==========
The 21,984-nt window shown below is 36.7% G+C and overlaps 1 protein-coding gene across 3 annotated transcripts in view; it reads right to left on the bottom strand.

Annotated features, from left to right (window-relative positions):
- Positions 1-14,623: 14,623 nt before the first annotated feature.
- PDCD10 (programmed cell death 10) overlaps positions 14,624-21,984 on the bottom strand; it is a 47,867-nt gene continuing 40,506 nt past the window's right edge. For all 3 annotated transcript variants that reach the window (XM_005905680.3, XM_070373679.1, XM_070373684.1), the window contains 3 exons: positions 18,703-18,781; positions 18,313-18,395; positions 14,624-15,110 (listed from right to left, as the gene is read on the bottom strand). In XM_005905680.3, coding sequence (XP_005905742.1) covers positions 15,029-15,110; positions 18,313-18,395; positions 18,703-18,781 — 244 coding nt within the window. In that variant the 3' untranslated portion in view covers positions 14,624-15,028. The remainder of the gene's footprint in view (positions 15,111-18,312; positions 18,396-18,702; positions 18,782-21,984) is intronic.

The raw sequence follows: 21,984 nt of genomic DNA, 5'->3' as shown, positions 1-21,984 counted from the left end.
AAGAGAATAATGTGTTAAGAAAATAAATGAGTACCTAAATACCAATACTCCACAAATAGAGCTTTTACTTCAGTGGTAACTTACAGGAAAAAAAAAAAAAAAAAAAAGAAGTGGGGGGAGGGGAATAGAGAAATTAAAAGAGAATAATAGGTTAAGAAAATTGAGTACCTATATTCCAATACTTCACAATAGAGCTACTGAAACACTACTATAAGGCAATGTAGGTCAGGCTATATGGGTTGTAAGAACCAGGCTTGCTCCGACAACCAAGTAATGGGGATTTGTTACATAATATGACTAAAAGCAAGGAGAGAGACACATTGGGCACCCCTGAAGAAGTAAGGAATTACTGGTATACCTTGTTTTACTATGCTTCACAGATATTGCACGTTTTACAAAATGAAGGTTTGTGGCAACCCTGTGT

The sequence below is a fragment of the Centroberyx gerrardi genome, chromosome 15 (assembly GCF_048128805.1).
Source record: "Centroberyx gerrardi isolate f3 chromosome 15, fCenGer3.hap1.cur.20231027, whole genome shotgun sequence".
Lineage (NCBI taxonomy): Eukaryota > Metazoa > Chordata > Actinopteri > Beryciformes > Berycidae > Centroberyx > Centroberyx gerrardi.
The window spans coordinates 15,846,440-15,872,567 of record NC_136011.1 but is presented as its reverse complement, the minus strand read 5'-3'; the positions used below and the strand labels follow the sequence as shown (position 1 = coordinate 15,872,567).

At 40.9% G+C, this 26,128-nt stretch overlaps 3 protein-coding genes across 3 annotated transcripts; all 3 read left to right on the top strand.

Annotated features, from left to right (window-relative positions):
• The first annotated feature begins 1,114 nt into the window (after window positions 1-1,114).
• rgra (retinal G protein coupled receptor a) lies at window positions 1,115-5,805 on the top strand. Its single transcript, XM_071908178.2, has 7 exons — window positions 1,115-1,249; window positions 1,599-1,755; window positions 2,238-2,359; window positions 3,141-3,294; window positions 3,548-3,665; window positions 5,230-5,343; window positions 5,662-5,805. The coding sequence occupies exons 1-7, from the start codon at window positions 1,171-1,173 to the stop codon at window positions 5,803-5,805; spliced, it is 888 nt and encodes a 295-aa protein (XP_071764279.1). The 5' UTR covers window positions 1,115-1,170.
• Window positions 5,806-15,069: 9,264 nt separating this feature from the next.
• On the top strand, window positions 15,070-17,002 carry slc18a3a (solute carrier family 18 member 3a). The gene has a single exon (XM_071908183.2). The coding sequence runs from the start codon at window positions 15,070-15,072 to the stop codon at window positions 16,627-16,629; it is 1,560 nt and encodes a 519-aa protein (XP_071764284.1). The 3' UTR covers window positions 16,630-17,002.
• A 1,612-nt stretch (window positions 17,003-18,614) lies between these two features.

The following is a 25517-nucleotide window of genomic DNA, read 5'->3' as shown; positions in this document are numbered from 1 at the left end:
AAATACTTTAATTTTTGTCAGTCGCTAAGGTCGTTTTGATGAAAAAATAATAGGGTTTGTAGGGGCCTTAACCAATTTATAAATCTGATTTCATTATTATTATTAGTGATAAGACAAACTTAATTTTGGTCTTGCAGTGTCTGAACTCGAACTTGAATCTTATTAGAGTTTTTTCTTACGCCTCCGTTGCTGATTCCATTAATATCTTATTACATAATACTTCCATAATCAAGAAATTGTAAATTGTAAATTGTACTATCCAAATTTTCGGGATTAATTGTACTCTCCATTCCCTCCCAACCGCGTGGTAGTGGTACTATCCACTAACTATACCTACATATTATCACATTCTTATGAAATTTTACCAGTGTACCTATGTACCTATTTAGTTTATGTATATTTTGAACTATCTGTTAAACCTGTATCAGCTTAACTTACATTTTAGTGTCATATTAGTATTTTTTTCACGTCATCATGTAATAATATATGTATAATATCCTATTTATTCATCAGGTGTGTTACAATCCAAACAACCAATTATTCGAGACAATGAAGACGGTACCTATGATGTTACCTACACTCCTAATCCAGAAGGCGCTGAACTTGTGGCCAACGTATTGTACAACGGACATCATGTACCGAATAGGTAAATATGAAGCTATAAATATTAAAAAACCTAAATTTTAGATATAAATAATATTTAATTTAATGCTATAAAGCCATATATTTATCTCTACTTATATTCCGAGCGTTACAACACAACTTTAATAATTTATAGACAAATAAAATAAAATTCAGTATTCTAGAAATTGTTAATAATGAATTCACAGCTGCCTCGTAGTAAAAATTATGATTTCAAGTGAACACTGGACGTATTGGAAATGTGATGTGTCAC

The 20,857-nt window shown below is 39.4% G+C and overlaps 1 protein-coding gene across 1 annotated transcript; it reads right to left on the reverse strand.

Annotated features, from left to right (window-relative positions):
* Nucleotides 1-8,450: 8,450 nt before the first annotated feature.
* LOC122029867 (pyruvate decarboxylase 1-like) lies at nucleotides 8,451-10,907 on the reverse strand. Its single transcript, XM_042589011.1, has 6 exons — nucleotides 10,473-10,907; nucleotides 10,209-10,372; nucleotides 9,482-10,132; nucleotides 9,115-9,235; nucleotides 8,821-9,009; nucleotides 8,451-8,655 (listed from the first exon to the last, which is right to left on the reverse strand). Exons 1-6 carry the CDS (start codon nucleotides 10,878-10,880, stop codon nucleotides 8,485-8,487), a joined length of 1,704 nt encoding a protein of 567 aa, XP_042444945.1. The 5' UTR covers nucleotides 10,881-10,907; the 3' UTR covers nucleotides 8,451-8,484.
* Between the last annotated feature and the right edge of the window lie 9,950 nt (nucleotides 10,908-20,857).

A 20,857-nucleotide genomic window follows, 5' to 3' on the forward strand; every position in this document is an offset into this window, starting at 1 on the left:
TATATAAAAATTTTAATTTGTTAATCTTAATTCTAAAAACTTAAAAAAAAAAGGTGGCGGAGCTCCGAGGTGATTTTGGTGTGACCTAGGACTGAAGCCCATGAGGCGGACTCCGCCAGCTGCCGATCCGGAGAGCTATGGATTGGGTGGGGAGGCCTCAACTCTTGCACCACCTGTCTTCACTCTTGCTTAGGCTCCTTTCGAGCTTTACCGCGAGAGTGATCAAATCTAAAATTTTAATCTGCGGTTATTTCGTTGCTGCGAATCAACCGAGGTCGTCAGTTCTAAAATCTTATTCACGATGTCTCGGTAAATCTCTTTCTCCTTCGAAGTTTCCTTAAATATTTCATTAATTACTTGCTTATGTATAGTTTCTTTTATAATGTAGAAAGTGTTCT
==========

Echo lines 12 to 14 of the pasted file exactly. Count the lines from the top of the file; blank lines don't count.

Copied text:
Annotated features, from left to right (window-relative positions):
• The first annotated feature begins 1,114 nt into the window (after window positions 1-1,114).
• rgra (retinal G protein coupled receptor a) lies at window positions 1,115-5,805 on the top strand. Its single transcript, XM_071908178.2, has 7 exons — window positions 1,115-1,249; window positions 1,599-1,755; window positions 2,238-2,359; window positions 3,141-3,294; window positions 3,548-3,665; window positions 5,230-5,343; window positions 5,662-5,805. The coding sequence occupies exons 1-7, from the start codon at window positions 1,171-1,173 to the stop codon at window positions 5,803-5,805; spliced, it is 888 nt and encodes a 295-aa protein (XP_071764279.1). The 5' UTR covers window positions 1,115-1,170.